Tuesday, November 4, 2008

Rosamond - Avalon / Cessna 182RG II (N7167V) / VFR

I originally planned this flight to follow V186 and then sneak around the Los Angeles Class B airspace, but once in the air I decided to take some shortcuts. I started with a climb to 6500, dropping to 4500 by VNY.

I noticed that the Lake Hughes, Van Nuys, and Santa Monica VORs all lie on a single line, more or less, so I just continued over VNY rather than turning east and went towards Santa Monica. Instead of going all the way around the eastern end of the Class B, I decided to take the SFRA right over the field at LAX. Continuing straight through SMO at 163 wouldn't do, so I turned due west and descended quickly to 3500 while I waited to intercept the SMO 312 radial inbound. This would allow me to depart SMO already aligned for the SFRA, and at the right altitude. This worked out pretty well (the slow speed of the Cessna helped), and I scampered across LAX by the book. Once clear of the SFRA, I turned southwest and went out over the water, descending slowly to 2500 while I waited to intercept the SXC 202 radial. This radial turned me roughly towards Santa Catalina Island and the altitude put me about 900 feet above the runway at Avalon.

I know the island fairly well and I know which way to head to get to the tiny airfield there. The weather was clear, so I could easily see the island even from the shoreline of the mainland. After riding along the 202 radial for a while, I turned to 210 and started in towards the airport. Within a short time I could make out lights above the cliffs at the airfield. From then on it was easy enough to line up my approach, and the landing was excellent. I quickly taxied over to the tiny terminal, let out my passengers, and shut everything down. There's no fuel at the airport that I know of, but I have more than enough to return to the mainland.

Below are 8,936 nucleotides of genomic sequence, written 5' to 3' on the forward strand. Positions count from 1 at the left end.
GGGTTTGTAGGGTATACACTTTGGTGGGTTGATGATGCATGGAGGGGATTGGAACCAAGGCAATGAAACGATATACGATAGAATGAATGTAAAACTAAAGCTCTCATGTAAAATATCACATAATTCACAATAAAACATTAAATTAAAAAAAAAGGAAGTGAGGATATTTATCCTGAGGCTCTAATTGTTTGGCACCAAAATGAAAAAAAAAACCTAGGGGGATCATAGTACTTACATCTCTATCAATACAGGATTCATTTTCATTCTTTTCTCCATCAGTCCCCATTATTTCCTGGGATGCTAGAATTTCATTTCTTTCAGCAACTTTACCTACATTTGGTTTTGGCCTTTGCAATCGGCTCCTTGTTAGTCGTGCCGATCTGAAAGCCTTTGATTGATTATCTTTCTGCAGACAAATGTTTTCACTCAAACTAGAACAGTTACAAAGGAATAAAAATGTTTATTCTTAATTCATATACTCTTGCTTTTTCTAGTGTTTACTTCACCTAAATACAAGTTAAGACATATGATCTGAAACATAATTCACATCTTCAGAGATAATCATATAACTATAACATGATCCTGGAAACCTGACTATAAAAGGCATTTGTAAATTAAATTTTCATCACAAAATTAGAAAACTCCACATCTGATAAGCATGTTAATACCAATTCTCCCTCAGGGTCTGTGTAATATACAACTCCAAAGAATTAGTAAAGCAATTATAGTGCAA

I landed about 25 minutes after five o'clock, which technically is not allowed at Avalon at this time of year. Thank goodness I was able to receive special permission to land. The 1600-foot cliffs at either end of the runway always make landing and taking off especially exciting, but there's generally no danger if one takes proper precautions.

There was a lot of turbulence on the way to VNY, but it got a lot smoother after that, making my passengers happy. I was also briefly stuck in IMC along the way. However, with no ATC online, IFR is much the same as VFR, so I didn't bother to switch to IFR during the minute or two that I was below VFR minimums.

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